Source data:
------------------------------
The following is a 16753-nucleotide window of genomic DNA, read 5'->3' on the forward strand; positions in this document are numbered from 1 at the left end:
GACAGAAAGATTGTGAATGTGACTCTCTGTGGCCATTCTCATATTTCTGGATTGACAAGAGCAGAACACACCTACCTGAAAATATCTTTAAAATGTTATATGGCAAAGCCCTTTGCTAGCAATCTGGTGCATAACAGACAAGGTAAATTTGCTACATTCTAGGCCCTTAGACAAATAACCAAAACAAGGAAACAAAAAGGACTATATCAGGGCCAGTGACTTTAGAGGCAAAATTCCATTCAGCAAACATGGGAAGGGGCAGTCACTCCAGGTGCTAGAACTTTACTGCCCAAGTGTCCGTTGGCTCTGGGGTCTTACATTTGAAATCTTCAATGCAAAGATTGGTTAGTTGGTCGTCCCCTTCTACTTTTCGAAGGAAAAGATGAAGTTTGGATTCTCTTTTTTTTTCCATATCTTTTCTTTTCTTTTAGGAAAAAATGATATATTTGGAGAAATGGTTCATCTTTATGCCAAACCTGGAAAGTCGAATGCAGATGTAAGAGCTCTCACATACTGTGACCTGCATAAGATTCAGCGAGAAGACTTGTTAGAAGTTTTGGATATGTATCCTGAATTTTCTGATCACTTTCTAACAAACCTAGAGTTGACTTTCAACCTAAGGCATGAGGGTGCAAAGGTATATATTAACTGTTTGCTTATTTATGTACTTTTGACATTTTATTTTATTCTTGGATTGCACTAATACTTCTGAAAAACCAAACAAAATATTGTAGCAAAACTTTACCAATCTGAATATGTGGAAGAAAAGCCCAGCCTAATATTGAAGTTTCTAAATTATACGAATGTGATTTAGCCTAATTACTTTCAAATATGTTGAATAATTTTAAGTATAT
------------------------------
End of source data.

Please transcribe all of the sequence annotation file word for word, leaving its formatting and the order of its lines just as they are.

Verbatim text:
The following is a 16753-nucleotide window of genomic DNA, read 5'->3' on the forward strand; positions in this document are numbered from 1 at the left end:
GACAGAAAGATTGTGAATGTGACTCTCTGTGGCCATTCTCATATTTCTGGATTGACAAGAGCAGAACACACCTACCTGAAAATATCTTTAAAATGTTATATGGCAAAGCCCTTTGCTAGCAATCTGGTGCATAACAGACAAGGTAAATTTGCTACATTCTAGGCCCTTAGACAAATAACCAAAACAAGGAAACAAAAAGGACTATATCAGGGCCAGTGACTTTAGAGGCAAAATTCCATTCAGCAAACATGGGAAGGGGCAGTCACTCCAGGTGCTAGAACTTTACTGCCCAAGTGTCCGTTGGCTCTGGGGTCTTACATTTGAAATCTTCAATGCAAAGATTGGTTAGTTGGTCGTCCCCTTCTACTTTTCGAAGGAAAAGATGAAGTTTGGATTCTCTTTTTTTTTCCATATCTTTTCTTTTCTTTTAGGAAAAAATGATATATTTGGAGAAATGGTTCATCTTTATGCCAAACCTGGAAAGTCGAATGCAGATGTAAGAGCTCTCACATACTGTGACCTGCATAAGATTCAGCGAGAAGACTTGTTAGAAGTTTTGGATATGTATCCTGAATTTTCTGATCACTTTCTAACAAACCTAGAGTTGACTTTCAACCTAAGGCATGAGGGTGCAAAGGTATATATTAACTGTTTGCTTATTTATGTACTTTTGACATTTTATTTTATTCTTGGATTGCACTAATACTTCTGAAAAACCAAACAAAATATTGTAGCAAAACTTTACCAATCTGAATATGTGGAAGAAAAGCCCAGCCTAATATTGAAGTTTCTAAATTATACGAATGTGATTTAGCCTAATTACTTTCAAATATGTTGAATAATTTTAAGTATAT